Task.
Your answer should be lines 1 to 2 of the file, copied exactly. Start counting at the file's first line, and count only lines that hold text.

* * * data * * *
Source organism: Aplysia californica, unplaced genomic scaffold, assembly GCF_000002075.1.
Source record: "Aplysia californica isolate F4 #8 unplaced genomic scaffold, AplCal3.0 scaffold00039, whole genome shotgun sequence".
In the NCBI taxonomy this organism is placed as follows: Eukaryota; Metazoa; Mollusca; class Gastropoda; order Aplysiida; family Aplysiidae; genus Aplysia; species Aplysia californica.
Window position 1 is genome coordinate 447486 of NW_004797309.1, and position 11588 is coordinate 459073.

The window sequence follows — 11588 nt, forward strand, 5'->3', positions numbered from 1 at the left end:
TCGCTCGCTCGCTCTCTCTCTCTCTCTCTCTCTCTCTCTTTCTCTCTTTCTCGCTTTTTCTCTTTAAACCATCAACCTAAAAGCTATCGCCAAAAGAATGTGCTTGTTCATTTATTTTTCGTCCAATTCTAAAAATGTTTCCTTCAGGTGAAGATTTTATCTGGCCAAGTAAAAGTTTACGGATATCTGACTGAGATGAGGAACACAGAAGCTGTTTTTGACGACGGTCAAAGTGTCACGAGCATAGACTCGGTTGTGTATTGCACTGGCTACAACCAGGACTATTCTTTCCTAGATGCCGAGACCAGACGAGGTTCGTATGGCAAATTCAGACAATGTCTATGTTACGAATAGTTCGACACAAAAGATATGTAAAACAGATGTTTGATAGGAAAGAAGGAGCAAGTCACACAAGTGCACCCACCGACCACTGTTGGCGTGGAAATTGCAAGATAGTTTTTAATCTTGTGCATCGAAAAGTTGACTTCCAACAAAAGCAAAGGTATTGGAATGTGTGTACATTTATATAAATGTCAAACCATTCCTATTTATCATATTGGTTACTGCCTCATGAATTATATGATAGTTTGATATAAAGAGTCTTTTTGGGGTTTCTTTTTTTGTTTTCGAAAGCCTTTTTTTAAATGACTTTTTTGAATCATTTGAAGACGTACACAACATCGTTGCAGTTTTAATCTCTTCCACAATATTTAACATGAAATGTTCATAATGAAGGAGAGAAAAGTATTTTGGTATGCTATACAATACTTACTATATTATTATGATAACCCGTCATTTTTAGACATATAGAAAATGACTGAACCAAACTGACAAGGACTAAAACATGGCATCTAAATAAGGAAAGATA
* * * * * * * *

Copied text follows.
Source organism: Aplysia californica, unplaced genomic scaffold, assembly GCF_000002075.1.
Source record: "Aplysia californica isolate F4 #8 unplaced genomic scaffold, AplCal3.0 scaffold00039, whole genome shotgun sequence".